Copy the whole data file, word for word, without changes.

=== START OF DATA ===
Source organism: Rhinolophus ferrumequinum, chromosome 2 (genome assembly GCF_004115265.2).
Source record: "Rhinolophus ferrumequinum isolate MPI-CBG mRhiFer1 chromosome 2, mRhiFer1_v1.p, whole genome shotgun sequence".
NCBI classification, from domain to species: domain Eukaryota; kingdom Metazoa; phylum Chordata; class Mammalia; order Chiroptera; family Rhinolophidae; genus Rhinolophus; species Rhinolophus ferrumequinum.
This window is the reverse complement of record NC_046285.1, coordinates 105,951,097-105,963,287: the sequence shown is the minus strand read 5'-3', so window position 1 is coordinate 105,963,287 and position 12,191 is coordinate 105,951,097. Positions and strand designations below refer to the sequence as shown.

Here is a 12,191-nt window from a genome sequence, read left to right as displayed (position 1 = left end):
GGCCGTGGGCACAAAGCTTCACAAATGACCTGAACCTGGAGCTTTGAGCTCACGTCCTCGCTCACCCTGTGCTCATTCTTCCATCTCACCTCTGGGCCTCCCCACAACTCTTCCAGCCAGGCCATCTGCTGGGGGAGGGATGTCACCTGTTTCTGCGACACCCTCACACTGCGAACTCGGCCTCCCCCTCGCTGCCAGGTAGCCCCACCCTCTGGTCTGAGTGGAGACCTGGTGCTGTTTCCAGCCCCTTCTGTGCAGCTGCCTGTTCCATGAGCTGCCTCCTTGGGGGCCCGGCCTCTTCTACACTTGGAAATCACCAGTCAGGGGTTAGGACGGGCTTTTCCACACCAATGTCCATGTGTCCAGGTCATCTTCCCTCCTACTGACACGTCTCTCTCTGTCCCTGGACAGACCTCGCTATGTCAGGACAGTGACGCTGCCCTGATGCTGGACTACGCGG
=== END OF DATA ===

Source organism: Rhinolophus ferrumequinum, chromosome 2 (genome assembly GCF_004115265.2).
Source record: "Rhinolophus ferrumequinum isolate MPI-CBG mRhiFer1 chromosome 2, mRhiFer1_v1.p, whole genome shotgun sequence".
NCBI classification, from domain to species: domain Eukaryota; kingdom Metazoa; phylum Chordata; class Mammalia; order Chiroptera; family Rhinolophidae; genus Rhinolophus; species Rhinolophus ferrumequinum.
This window is the reverse complement of record NC_046285.1, coordinates 105,951,097-105,963,287: the sequence shown is the minus strand read 5'-3', so window position 1 is coordinate 105,963,287 and position 12,191 is coordinate 105,951,097. Positions and strand designations below refer to the sequence as shown.

Here is a 12,191-nt window from a genome sequence, read left to right as displayed (position 1 = left end):
GGCCGTGGGCACAAAGCTTCACAAATGACCTGAACCTGGAGCTTTGAGCTCACGTCCTCGCTCACCCTGTGCTCATTCTTCCATCTCACCTCTGGGCCTCCCCACAACTCTTCCAGCCAGGCCATCTGCTGGGGGAGGGATGTCACCTGTTTCTGCGACACCCTCACACTGCGAACTCGGCCTCCCCCTCGCTGCCAGGTAGCCCCACCCTCTGGTCTGAGTGGAGACCTGGTGCTGTTTCCAGCCCCTTCTGTGCAGCTGCCTGTTCCATGAGCTGCCTCCTTGGGGGCCCGGCCTCTTCTACACTTGGAAATCACCAGTCAGGGGTTAGGACGGGCTTTTCCACACCAATGTCCATGTGTCCAGGTCATCTTCCCTCCTACTGACACGTCTCTCTCTGTCCCTGGACAGACCTCGCTATGTCAGGACAGTGACGCTGCCCTGATGCTGGACTACGCGG